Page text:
From the group of several huts, the climb up to the Second Col (Pass) is quite difficult and demanding. It is the most difficult stage of the trek in my opinion. The trail remains well defined and easy to see, but almost immediately begins to ascend from the group of huts. About 3/4 of a kilometer past the huts, the trail turns to the right. There is only 1 trail here so you can’t miss this turn. For those unfamiliar with the trail, you might think that this incline is the Second Col (Pass). It isn’t! Once you reach the turn in the trail, you will see that the Second Col is still far in the distance (over 2 kilometers away) and that you are still nearly 250 meters below the col.
The trail through this section is quite rocky, but isn’t difficult to navigate. This portion of the trail goes along Mt. Chenresig’s northwest face. Thousands of Tibetan prayer flags mark the top of the Second Col. The wind is normally quite strong and cold here. The top of the Second Col is around 4665 meters. It takes between 2 and 2 1/2 hours to trek the 3 kilometers (2 miles) from the group of huts to the Second Col.
Stage 8: 2nd Col to Prayer Flags at Chenresig’s North Face
- Elevation Loss: -250 meters to -275 meters
- Distance: 1 3/4 kilometers (1 mile)
- Time: 45 minutes to 1 hour
After crossing the Second Col at 4665 meters, it is all downhill the rest of the way. The trail is clearly visible and follows along Mt. Chenresig’s impressive north face. After hiking for about 45 minutes to 1 hour, you will come across a grassland area that is filled with Tibetan prayer flags. There are some more stone huts here and probably some grazing yaks. This point offers one of the best views of Mt. Chenresig as you are now directly below the north face of the mountain.
The grasslands where these prayer flags are sit at an elevation of 4400 meters. The distance from the Second Col to these prayer flags is about 1 3/4 kilometers (1 mile).
Stage 9: Prayer Flags along Chenresig’s North Face to Pearl Lake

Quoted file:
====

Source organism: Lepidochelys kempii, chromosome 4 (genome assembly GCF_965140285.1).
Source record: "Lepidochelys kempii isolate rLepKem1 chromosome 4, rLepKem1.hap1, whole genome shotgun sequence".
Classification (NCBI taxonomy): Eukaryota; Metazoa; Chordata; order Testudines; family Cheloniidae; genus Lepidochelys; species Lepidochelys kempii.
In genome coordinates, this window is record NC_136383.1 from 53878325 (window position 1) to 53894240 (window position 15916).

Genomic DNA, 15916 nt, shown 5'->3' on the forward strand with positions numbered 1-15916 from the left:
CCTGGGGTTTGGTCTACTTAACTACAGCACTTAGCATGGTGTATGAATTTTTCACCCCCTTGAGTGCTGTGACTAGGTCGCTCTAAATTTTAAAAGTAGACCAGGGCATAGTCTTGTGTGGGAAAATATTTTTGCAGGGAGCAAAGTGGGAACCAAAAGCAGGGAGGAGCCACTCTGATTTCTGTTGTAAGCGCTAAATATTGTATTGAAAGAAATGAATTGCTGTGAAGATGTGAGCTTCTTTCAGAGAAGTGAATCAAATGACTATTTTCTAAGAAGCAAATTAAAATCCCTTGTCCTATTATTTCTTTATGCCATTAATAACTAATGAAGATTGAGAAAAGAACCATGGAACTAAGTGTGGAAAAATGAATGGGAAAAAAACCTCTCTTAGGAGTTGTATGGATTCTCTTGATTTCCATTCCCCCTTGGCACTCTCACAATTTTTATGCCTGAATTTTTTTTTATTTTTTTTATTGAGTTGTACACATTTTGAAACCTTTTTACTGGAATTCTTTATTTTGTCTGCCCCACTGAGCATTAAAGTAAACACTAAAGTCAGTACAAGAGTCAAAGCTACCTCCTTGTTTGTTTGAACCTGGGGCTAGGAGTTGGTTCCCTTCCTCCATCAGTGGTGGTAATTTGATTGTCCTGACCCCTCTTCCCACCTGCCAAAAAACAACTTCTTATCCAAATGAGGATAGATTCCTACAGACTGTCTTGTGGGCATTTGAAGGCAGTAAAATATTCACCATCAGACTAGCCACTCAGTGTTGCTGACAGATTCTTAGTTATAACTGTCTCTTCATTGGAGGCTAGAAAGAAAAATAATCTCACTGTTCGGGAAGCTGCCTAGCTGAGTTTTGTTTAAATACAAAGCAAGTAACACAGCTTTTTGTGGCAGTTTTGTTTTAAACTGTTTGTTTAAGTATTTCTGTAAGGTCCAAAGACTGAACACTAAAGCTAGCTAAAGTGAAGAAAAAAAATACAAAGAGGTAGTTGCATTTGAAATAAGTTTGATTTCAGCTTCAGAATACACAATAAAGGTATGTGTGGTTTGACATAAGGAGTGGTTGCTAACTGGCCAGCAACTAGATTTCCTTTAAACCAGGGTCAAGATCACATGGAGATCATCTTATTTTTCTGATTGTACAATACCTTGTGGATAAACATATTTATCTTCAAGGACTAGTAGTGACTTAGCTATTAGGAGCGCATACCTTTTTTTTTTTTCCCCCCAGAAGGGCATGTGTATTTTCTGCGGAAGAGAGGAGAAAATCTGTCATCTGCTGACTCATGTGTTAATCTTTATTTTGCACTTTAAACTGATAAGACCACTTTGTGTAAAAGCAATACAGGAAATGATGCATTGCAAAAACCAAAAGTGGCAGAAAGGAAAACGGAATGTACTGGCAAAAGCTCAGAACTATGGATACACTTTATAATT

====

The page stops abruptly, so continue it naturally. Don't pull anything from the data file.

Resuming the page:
- Elevation Loss: -250 meters to -275 meters
- Distance: 1 1/2 kilometers (1 mile)
- Time: 30 minutes to 45 minutes
From the prayer flags, the trail continues along the north face of Mt. Chenresig. The trail then goes through a forest of huge evergreen trees. After 30 to 45 minutes, you will reach Pearl Lake, known as Zhen Zhu Hai in Chinese. From the lakeshore, there is a great view of the north side of Mt. Chenresig. The elevation of Pearl Lake is 4140 meters. The distance from the prayer flags to Pearl Lake is 1 1/2 kilometers (1 mile).
Stage 10: Pearl Lake to Long Long Ba
- Elevation Loss: -370 meters
- Distance: 3 3/4 kilometers (2 1/3 miles)
- Time: 1 hour to 1 1/4 hours
The final stage of the trek takes you from Pearl Lake, elevation 4140 meters, to Chong Gu Monastery and then back to the park entrance at Long Long Ba. From Pearl Lake, the path becomes a wooden bridge that goes along Pearl Lake. After the lake, the path becomes wooden steps and wooden logs all the way to Chong Gu Monastery. After the monastery, the path is a wide, dirt road where Chinese tourists will be on horseback. The distance is about 3 3/4 kilometers (2 1/3 miles) and takes between 1 hour and 1 1/4 hours to complete. The elevation at Long Long Ba is 3770 meters.
The elevations I have listed are from using an altimeter and from using the latest edition of Google Earth. Distances were also determined from using Google Earth. These elevations and distances could be slightly off, but not by very much. The entire pilgrimage route around Mt. Chenresig is between 30 and 32 kilometers (18 1/2 to 20 miles). You will not get lost along this trek as long as you remember that you are circling Mt. Chenresig. Always keep Chenresig on your right side.
If you have any questions about this excellent trek or need a recommendation for a guide for the short 2 day trek or the longer 8 day trek, feel free to email me at firstname.lastname@example.org